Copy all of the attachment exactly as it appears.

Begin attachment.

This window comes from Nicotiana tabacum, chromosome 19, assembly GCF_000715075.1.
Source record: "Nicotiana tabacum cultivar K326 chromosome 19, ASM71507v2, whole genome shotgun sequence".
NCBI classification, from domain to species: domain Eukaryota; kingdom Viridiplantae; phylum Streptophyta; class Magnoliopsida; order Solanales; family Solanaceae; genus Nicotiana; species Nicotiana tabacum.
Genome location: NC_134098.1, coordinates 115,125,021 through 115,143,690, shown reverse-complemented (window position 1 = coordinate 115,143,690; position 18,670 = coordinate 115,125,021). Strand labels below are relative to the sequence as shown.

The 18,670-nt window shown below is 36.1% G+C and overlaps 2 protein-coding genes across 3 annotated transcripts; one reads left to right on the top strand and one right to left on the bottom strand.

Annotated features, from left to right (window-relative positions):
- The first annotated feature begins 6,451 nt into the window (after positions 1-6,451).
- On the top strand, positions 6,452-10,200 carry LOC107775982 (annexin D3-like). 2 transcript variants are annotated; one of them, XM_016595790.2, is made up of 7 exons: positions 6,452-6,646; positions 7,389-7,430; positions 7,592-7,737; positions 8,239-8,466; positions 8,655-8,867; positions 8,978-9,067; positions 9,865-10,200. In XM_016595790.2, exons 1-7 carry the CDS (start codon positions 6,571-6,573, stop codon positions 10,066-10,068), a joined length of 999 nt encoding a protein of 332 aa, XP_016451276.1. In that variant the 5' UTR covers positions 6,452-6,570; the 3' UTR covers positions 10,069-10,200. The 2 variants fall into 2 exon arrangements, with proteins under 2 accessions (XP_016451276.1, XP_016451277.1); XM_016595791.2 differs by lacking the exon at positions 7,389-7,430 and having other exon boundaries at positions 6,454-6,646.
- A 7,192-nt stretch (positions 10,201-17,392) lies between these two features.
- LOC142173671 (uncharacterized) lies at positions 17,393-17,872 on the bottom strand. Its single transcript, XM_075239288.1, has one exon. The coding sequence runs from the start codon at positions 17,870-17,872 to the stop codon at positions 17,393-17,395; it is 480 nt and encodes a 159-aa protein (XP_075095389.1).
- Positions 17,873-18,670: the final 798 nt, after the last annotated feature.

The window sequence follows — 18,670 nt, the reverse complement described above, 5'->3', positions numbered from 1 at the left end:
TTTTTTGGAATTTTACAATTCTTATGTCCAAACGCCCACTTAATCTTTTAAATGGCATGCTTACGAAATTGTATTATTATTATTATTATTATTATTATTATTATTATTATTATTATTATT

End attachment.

This window comes from Nicotiana tabacum, chromosome 19, assembly GCF_000715075.1.
Source record: "Nicotiana tabacum cultivar K326 chromosome 19, ASM71507v2, whole genome shotgun sequence".
NCBI classification, from domain to species: domain Eukaryota; kingdom Viridiplantae; phylum Streptophyta; class Magnoliopsida; order Solanales; family Solanaceae; genus Nicotiana; species Nicotiana tabacum.
Genome location: NC_134098.1, coordinates 115,125,021 through 115,143,690, shown reverse-complemented (window position 1 = coordinate 115,143,690; position 18,670 = coordinate 115,125,021). Strand labels below are relative to the sequence as shown.

The 18,670-nt window shown below is 36.1% G+C and overlaps 2 protein-coding genes across 3 annotated transcripts; one reads left to right on the top strand and one right to left on the bottom strand.

Annotated features, from left to right (window-relative positions):
- The first annotated feature begins 6,451 nt into the window (after positions 1-6,451).
- On the top strand, positions 6,452-10,200 carry LOC107775982 (annexin D3-like). 2 transcript variants are annotated; one of them, XM_016595790.2, is made up of 7 exons: positions 6,452-6,646; positions 7,389-7,430; positions 7,592-7,737; positions 8,239-8,466; positions 8,655-8,867; positions 8,978-9,067; positions 9,865-10,200. In XM_016595790.2, exons 1-7 carry the CDS (start codon positions 6,571-6,573, stop codon positions 10,066-10,068), a joined length of 999 nt encoding a protein of 332 aa, XP_016451276.1. In that variant the 5' UTR covers positions 6,452-6,570; the 3' UTR covers positions 10,069-10,200. The 2 variants fall into 2 exon arrangements, with proteins under 2 accessions (XP_016451276.1, XP_016451277.1); XM_016595791.2 differs by lacking the exon at positions 7,389-7,430 and having other exon boundaries at positions 6,454-6,646.
- A 7,192-nt stretch (positions 10,201-17,392) lies between these two features.
- LOC142173671 (uncharacterized) lies at positions 17,393-17,872 on the bottom strand. Its single transcript, XM_075239288.1, has one exon. The coding sequence runs from the start codon at positions 17,870-17,872 to the stop codon at positions 17,393-17,395; it is 480 nt and encodes a 159-aa protein (XP_075095389.1).
- Positions 17,873-18,670: the final 798 nt, after the last annotated feature.

The window sequence follows — 18,670 nt, the reverse complement described above, 5'->3', positions numbered from 1 at the left end:
TTTTTTGGAATTTTACAATTCTTATGTCCAAACGCCCACTTAATCTTTTAAATGGCATGCTTACGAAATTGTATTATTATTATTATTATTATTATTATTATTATTATTATTATTATTATT